Tip leads to lockdown of local schools
by nathan oster
Greybull school buildings were placed on lockdown status for about 30 minutes on Tuesday morning after the high school received a tip from the office of Big Horn County Attorney Michelle Burns that a student might pose a threat to the schools.
The student, who was not identified by authorities, was found in a classroom at GHS a short time after the lockdown began and no disciplinary action against him will be taken, said Supt. Barry Bryant.
While the student was given the option of staying in school, he chose to accept school officials’ offer to take the rest of the day off. He was released from school into the care of his mother, according to Bryant.
In a conference call that also involved her deputy county attorney, John Frentheway, Burns said she had received an anonymous tip from a confidential source that a student had stolen some weapons and that the same student had a potential complaint with the school and/or some members of the school.
“The circumstances surrounding theses allegations are still an ongoing investigation and we can make no further comment,” said Burns.
Frentheway initially relayed the information to GHS, then to the Big Horn County Sheriff’s Office, which dispatched the Greybull Police Department.
Chief Bill Brenner was the first to arrive on scene.
“We showed up, investigated and found that there was no danger … that the information was inaccurate,” said Brenner, who characterized it as “a misunderstanding.”
Brenner added, “Due to the circumstances, we all thought it best that he take the rest of the day off. It appears the student did nothing wrong.”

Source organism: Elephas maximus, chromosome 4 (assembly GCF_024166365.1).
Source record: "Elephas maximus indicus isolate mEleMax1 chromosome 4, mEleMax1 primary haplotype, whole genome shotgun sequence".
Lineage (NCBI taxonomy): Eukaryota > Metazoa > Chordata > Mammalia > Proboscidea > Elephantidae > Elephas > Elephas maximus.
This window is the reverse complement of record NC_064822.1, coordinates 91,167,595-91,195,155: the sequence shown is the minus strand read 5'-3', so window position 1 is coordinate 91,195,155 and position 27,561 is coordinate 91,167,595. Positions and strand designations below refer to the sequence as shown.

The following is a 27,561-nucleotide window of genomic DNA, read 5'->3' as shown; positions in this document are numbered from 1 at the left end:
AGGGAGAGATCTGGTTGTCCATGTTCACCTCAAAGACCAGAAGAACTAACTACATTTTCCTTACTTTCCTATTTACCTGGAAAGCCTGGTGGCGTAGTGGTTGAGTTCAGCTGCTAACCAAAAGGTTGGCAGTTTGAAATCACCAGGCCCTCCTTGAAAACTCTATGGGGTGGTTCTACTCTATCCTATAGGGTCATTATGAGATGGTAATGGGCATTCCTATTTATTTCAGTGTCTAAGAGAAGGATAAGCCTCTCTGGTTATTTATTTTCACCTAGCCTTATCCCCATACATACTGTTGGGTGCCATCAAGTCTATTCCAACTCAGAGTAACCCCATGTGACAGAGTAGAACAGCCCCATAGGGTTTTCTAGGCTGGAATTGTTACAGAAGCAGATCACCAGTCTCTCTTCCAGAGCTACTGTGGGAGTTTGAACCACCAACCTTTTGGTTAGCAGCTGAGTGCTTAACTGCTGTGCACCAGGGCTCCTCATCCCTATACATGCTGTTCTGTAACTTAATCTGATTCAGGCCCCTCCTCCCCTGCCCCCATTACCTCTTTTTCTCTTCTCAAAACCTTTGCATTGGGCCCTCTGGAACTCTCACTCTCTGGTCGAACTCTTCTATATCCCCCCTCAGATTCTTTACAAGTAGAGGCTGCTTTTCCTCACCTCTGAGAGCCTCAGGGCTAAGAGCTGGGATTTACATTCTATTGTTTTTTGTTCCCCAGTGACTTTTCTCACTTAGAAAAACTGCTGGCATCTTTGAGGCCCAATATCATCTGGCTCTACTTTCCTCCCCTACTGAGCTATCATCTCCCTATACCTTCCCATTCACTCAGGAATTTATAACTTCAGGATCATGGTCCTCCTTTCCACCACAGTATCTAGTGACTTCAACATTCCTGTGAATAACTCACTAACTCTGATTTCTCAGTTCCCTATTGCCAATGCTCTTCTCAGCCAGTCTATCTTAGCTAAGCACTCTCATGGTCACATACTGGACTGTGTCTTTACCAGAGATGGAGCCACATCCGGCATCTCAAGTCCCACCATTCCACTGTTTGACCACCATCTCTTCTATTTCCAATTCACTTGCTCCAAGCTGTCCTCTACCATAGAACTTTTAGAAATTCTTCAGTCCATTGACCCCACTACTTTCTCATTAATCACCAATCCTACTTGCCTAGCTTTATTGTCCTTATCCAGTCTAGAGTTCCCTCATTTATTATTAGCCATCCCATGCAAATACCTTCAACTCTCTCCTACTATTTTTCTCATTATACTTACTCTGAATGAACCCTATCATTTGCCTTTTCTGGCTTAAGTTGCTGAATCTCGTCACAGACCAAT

Bryant said he was at the elementary school when he received word of the call that had been placed by Burns’ office to GHS. The district was immediately put on lockdown status. An announcement, saying this is a lockdown and not a drill, was made in all district buildings. All the doors were locked and restrictions were placed on the movements of students. The district also stopped the movement of students from Riverside High School to GHS for classes.
The lockdown began at 8:10 a.m. and ended around 8:40 a.m.
While it turned out to be nothing major, Bryant said, “We appreciated the heads up” from the county attorney’s office. “In instances like these, we’d rather over-react than under-react.”
Frentheway said the attorney’s office was erring on the side of caution as well. “How solid the tip was, we couldn’t be sure,” he said. “We felt that even though it could be challenging for everyone to shut the schools down, until we found out there wasn’t a risk, we felt it was a step that needed to be taken.”
He cited cases across the nation in which public officials either ignored potential threats or didn’t take them seriously enough — and then regretted their decisions when tragedy struck their communities. “We weren’t going to take that risk,” said Frentheway.